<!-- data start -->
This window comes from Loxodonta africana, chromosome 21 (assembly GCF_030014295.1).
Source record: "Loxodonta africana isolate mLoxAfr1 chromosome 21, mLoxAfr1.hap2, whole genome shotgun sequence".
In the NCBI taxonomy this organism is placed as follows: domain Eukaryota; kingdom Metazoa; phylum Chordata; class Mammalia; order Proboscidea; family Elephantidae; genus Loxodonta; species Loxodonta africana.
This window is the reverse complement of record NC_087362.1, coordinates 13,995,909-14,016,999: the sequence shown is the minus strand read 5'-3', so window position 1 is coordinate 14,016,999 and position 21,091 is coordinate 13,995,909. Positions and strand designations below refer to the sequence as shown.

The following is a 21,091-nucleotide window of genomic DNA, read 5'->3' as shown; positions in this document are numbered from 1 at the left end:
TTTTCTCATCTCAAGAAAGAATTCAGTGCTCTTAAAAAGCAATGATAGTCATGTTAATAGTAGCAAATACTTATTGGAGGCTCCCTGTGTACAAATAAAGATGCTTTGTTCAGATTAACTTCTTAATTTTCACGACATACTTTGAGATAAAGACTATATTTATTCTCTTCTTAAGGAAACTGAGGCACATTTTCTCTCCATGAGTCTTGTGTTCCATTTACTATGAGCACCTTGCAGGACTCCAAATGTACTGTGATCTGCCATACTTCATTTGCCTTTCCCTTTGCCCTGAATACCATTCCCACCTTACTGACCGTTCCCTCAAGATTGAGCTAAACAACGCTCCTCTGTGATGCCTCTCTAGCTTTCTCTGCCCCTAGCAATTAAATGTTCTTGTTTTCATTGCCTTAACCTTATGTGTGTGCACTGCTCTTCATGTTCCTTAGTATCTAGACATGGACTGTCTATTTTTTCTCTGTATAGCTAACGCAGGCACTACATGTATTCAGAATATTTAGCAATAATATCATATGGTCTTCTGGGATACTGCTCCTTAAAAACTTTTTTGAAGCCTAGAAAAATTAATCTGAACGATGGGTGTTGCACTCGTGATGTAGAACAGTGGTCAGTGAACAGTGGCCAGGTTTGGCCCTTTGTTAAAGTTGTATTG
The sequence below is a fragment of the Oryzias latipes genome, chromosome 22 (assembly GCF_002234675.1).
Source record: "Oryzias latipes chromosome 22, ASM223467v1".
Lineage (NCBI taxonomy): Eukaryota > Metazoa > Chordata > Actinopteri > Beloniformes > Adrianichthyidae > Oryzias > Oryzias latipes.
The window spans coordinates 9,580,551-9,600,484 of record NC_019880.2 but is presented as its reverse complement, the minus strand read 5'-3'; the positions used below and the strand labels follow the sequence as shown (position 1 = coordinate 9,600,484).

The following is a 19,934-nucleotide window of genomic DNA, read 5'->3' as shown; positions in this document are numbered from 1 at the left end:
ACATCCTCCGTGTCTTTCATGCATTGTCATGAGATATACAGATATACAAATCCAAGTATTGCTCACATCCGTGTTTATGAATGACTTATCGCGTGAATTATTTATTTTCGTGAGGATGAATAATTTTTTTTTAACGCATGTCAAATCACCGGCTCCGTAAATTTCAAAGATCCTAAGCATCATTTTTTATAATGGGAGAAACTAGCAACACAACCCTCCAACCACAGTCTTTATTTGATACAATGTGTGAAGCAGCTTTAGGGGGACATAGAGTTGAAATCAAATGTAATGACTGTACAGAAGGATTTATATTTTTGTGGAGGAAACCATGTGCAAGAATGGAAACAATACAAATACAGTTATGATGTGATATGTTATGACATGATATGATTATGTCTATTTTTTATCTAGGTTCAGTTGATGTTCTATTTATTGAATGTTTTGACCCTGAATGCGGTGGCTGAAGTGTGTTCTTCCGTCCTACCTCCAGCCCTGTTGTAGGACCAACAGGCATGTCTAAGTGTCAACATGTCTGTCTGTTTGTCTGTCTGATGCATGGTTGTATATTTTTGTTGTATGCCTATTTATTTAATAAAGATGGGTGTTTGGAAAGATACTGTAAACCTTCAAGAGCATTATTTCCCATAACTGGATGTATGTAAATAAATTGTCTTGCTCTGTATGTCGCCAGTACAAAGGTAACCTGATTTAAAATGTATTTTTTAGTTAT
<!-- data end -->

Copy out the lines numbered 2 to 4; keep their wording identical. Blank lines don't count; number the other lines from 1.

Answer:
Source record: "Loxodonta africana isolate mLoxAfr1 chromosome 21, mLoxAfr1.hap2, whole genome shotgun sequence".
In the NCBI taxonomy this organism is placed as follows: domain Eukaryota; kingdom Metazoa; phylum Chordata; class Mammalia; order Proboscidea; family Elephantidae; genus Loxodonta; species Loxodonta africana.
This window is the reverse complement of record NC_087362.1, coordinates 13,995,909-14,016,999: the sequence shown is the minus strand read 5'-3', so window position 1 is coordinate 14,016,999 and position 21,091 is coordinate 13,995,909. Positions and strand designations below refer to the sequence as shown.